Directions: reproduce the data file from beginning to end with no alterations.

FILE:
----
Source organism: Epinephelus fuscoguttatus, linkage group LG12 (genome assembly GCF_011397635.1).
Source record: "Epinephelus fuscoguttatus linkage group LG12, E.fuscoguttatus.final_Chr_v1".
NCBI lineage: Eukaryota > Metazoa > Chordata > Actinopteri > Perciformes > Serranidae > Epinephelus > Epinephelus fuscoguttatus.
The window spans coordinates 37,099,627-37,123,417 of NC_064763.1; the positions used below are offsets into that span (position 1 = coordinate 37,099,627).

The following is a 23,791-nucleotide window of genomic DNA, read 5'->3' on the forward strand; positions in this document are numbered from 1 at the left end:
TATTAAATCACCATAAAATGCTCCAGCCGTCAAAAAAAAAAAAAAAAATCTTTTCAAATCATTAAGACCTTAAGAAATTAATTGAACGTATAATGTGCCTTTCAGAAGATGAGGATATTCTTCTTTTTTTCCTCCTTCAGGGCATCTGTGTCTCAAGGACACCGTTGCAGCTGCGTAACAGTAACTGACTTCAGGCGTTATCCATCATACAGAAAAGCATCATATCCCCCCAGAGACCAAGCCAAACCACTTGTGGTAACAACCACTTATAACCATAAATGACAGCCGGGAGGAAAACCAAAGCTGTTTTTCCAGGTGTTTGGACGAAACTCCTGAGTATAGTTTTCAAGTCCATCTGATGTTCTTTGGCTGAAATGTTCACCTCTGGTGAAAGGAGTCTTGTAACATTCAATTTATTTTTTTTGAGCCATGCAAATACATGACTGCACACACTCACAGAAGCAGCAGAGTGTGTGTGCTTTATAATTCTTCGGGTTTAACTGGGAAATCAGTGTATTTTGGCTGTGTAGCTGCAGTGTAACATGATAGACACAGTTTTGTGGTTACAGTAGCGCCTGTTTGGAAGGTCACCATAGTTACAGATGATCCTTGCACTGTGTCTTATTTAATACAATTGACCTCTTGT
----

Source organism: Epinephelus fuscoguttatus, linkage group LG12 (genome assembly GCF_011397635.1).
Source record: "Epinephelus fuscoguttatus linkage group LG12, E.fuscoguttatus.final_Chr_v1".
NCBI lineage: Eukaryota > Metazoa > Chordata > Actinopteri > Perciformes > Serranidae > Epinephelus > Epinephelus fuscoguttatus.
The window spans coordinates 37,099,627-37,123,417 of NC_064763.1; the positions used below are offsets into that span (position 1 = coordinate 37,099,627).

The following is a 23,791-nucleotide window of genomic DNA, read 5'->3' on the forward strand; positions in this document are numbered from 1 at the left end:
TATTAAATCACCATAAAATGCTCCAGCCGTCAAAAAAAAAAAAAAAAATCTTTTCAAATCATTAAGACCTTAAGAAATTAATTGAACGTATAATGTGCCTTTCAGAAGATGAGGATATTCTTCTTTTTTTCCTCCTTCAGGGCATCTGTGTCTCAAGGACACCGTTGCAGCTGCGTAACAGTAACTGACTTCAGGCGTTATCCATCATACAGAAAAGCATCATATCCCCCCAGAGACCAAGCCAAACCACTTGTGGTAACAACCACTTATAACCATAAATGACAGCCGGGAGGAAAACCAAAGCTGTTTTTCCAGGTGTTTGGACGAAACTCCTGAGTATAGTTTTCAAGTCCATCTGATGTTCTTTGGCTGAAATGTTCACCTCTGGTGAAAGGAGTCTTGTAACATTCAATTTATTTTTTTTGAGCCATGCAAATACATGACTGCACACACTCACAGAAGCAGCAGAGTGTGTGTGCTTTATAATTCTTCGGGTTTAACTGGGAAATCAGTGTATTTTGGCTGTGTAGCTGCAGTGTAACATGATAGACACAGTTTTGTGGTTACAGTAGCGCCTGTTTGGAAGGTCACCATAGTTACAGATGATCCTTGCACTGTGTCTTATTTAATACAATTGACCTCTTGT